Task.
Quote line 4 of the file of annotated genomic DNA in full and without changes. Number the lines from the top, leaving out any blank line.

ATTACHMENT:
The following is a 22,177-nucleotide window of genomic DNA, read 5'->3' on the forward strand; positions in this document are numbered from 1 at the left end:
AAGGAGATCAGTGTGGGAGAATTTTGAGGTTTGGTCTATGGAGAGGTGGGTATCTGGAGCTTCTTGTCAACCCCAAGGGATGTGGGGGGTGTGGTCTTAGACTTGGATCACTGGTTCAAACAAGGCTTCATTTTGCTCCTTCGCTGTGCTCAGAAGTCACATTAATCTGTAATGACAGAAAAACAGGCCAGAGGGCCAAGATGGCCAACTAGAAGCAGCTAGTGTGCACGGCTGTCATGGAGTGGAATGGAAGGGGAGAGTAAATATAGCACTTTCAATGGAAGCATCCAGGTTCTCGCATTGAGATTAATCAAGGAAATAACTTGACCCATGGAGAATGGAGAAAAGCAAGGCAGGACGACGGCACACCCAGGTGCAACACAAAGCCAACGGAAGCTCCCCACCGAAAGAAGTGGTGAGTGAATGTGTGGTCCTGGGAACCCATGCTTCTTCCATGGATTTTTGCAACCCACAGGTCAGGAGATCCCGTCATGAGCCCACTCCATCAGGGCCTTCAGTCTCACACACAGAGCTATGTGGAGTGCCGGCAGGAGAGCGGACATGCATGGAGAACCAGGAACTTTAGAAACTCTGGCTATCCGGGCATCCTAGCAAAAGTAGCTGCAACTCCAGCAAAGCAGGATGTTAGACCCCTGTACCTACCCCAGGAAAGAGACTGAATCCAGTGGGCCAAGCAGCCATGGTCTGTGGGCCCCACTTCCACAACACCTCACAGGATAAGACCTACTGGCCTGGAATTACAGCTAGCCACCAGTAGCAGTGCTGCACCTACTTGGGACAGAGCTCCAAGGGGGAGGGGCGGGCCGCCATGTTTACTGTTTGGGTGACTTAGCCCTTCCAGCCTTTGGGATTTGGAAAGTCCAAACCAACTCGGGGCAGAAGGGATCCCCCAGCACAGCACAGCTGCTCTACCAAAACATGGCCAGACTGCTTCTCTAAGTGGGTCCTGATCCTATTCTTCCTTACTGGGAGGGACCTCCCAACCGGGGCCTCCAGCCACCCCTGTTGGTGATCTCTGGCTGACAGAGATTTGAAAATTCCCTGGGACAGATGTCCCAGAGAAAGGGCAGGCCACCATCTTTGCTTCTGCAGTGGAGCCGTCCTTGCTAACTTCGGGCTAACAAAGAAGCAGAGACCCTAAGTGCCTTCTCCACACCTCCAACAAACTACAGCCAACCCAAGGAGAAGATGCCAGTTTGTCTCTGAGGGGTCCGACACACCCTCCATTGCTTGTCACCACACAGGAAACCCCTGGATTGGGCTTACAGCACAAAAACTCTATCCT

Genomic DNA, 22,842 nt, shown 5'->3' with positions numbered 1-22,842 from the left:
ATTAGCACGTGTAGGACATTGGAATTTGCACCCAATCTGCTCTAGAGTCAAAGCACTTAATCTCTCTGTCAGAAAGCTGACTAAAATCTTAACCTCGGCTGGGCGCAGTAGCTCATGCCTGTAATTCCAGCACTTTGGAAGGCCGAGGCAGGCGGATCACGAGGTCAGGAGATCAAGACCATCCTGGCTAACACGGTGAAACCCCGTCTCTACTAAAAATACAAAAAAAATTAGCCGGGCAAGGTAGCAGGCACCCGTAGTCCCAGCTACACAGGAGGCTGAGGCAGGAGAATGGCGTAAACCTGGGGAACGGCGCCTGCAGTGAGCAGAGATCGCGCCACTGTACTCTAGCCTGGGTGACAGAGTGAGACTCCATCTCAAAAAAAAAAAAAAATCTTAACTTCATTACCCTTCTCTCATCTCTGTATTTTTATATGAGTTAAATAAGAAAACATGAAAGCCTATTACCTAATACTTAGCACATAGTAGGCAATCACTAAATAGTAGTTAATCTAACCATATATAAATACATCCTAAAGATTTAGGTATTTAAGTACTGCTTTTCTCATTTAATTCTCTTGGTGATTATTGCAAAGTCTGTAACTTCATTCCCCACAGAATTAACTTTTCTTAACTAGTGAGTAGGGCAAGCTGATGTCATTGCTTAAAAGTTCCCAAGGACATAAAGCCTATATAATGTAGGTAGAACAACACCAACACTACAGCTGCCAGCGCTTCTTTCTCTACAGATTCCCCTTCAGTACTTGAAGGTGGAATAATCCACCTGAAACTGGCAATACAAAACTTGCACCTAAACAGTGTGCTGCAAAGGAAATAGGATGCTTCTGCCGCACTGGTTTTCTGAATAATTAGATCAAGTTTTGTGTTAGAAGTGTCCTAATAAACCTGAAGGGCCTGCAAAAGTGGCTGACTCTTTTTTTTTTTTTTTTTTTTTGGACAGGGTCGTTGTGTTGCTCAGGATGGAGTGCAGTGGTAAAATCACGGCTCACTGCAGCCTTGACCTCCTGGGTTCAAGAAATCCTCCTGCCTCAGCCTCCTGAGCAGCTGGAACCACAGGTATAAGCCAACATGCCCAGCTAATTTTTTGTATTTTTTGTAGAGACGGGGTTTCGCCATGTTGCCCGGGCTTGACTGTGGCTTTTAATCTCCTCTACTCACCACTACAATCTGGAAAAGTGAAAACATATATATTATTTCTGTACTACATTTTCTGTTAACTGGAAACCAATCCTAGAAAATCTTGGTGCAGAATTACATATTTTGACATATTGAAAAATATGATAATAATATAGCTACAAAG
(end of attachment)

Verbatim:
ATTAGCACGTGTAGGACATTGGAATTTGCACCCAATCTGCTCTAGAGTCAAAGCACTTAATCTCTCTGTCAGAAAGCTGACTAAAATCTTAACCTCGGCTGGGCGCAGTAGCTCATGCCTGTAATTCCAGCACTTTGGAAGGCCGAGGCAGGCGGATCACGAGGTCAGGAGATCAAGACCATCCTGGCTAACACGGTGAAACCCCGTCTCTACTAAAAATACAAAAAAAATTAGCCGGGCAAGGTAGCAGGCACCCGTAGTCCCAGCTACACAGGAGGCTGAGGCAGGAGAATGGCGTAAACCTGGGGAACGGCGCCTGCAGTGAGCAGAGATCGCGCCACTGTACTCTAGCCTGGGTGACAGAGTGAGACTCCATCTCAAAAAAAAAAAAAAATCTTAACTTCATTACCCTTCTCTCATCTCTGTATTTTTATATGAGTTAAATAAGAAAACATGAAAGCCTATTACCTAATACTTAGCACATAGTAGGCAATCACTAAATAGTAGTTAATCTAACCATATATAAATACATCCTAAAGATTTAGGTATTTAAGTACTGCTTTTCTCATTTAATTCTCTTGGTGATTATTGCAAAGTCTGTAACTTCATTCCCCACAGAATTAACTTTTCTTAACTAGTGAGTAGGGCAAGCTGATGTCATTGCTTAAAAGTTCCCAAGGACATAAAGCCTATATAATGTAGGTAGAACAACACCAACACTACAGCTGCCAGCGCTTCTTTCTCTACAGATTCCCCTTCAGTACTTGAAGGTGGAATAATCCACCTGAAACTGGCAATACAAAACTTGCACCTAAACAGTGTGCTGCAAAGGAAATAGGATGCTTCTGCCGCACTGGTTTTCTGAATAATTAGATCAAGTTTTGTGTTAGAAGTGTCCTAATAAACCTGAAGGGCCTGCAAAAGTGGCTGACTCTTTTTTTTTTTTTTTTTTTTTGGACAGGGTCGTTGTGTTGCTCAGGATGGAGTGCAGTGGTAAAATCACGGCTCACTGCAGCCTTGACCTCCTGGGTTCAAGAAATCCTCCTGCCTCAGCCTCCTGAGCAGCTGGAACCACAGGTATAAGCCAACATGCCCAGCTAATTTTTTGTATTTTTTGTAGAGACGGGGTTTCGCCATGTTGCCCGGGCTTGACTGTGGCTTTTAATCTCCTCTACTCACCACTACAATCTGGAAAAGTGAAAACATATATATTATTTCTGTACTACATTTTCTGTTAACTGGAAACCAATCCTAGAAAATCTTGGTGCAGAATTACATATTTTGACATATTGAAAAATATGATAATAATATAGCTACAAAG